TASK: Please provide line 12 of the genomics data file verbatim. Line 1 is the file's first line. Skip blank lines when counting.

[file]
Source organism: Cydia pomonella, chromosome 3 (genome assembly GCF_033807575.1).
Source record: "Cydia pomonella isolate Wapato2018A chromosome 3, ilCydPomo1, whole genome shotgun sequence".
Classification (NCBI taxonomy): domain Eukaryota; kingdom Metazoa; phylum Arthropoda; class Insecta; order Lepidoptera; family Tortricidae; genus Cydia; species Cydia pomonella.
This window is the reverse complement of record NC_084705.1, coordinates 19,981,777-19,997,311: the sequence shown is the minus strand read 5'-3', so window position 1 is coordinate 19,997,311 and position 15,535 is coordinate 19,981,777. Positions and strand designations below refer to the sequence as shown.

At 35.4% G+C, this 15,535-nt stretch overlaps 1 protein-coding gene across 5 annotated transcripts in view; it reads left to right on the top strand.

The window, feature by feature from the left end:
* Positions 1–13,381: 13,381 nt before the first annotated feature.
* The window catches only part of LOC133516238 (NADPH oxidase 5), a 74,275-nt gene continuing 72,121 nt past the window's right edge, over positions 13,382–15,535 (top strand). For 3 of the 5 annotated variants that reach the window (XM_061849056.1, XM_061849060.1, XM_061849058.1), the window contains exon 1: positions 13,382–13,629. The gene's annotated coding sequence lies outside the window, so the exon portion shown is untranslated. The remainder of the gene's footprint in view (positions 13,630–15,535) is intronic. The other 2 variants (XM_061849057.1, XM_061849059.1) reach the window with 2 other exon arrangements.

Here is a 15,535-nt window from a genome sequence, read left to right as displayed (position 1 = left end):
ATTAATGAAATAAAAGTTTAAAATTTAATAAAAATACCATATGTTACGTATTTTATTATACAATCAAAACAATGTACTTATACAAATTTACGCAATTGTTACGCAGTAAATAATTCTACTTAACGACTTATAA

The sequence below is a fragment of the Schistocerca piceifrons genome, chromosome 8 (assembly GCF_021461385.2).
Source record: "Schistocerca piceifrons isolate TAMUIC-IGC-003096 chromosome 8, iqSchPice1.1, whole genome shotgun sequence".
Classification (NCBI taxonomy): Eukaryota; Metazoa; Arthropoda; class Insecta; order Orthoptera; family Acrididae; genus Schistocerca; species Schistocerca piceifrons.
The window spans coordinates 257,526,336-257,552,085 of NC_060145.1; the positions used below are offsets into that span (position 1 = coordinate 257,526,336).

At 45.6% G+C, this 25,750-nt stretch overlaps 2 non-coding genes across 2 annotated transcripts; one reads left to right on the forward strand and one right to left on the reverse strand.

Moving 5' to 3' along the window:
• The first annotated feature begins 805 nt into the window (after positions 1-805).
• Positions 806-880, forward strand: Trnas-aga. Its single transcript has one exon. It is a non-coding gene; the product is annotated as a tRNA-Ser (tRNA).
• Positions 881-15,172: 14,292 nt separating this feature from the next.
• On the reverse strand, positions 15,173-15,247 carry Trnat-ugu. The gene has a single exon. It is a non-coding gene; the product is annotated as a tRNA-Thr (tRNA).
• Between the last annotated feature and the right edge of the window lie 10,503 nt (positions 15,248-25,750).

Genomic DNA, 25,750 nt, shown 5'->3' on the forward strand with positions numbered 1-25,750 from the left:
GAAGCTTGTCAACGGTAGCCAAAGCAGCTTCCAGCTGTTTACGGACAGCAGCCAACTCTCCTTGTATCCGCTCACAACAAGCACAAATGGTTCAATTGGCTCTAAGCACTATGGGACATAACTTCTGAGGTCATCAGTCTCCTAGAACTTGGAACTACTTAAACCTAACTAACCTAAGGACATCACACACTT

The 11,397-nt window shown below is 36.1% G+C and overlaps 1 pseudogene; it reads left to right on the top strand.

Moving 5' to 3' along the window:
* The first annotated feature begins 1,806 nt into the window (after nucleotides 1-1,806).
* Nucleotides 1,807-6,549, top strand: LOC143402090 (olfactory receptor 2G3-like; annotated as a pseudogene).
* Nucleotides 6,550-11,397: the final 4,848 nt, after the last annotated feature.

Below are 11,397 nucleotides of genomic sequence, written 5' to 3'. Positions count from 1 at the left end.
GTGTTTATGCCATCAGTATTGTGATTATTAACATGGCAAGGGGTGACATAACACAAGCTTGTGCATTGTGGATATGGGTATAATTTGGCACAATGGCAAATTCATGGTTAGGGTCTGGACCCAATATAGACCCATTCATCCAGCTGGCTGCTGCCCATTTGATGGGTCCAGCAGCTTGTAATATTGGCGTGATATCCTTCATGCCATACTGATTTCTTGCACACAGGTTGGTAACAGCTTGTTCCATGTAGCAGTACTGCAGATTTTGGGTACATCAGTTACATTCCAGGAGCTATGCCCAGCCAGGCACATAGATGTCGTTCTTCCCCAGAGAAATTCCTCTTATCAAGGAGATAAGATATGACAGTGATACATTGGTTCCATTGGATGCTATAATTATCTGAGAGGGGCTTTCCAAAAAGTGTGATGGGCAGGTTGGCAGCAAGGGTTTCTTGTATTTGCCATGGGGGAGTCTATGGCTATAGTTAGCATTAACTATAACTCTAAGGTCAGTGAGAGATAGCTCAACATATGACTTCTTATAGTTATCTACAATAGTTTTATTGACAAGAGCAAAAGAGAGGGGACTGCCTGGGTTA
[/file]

Source record: "Schistocerca piceifrons isolate TAMUIC-IGC-003096 chromosome 8, iqSchPice1.1, whole genome shotgun sequence".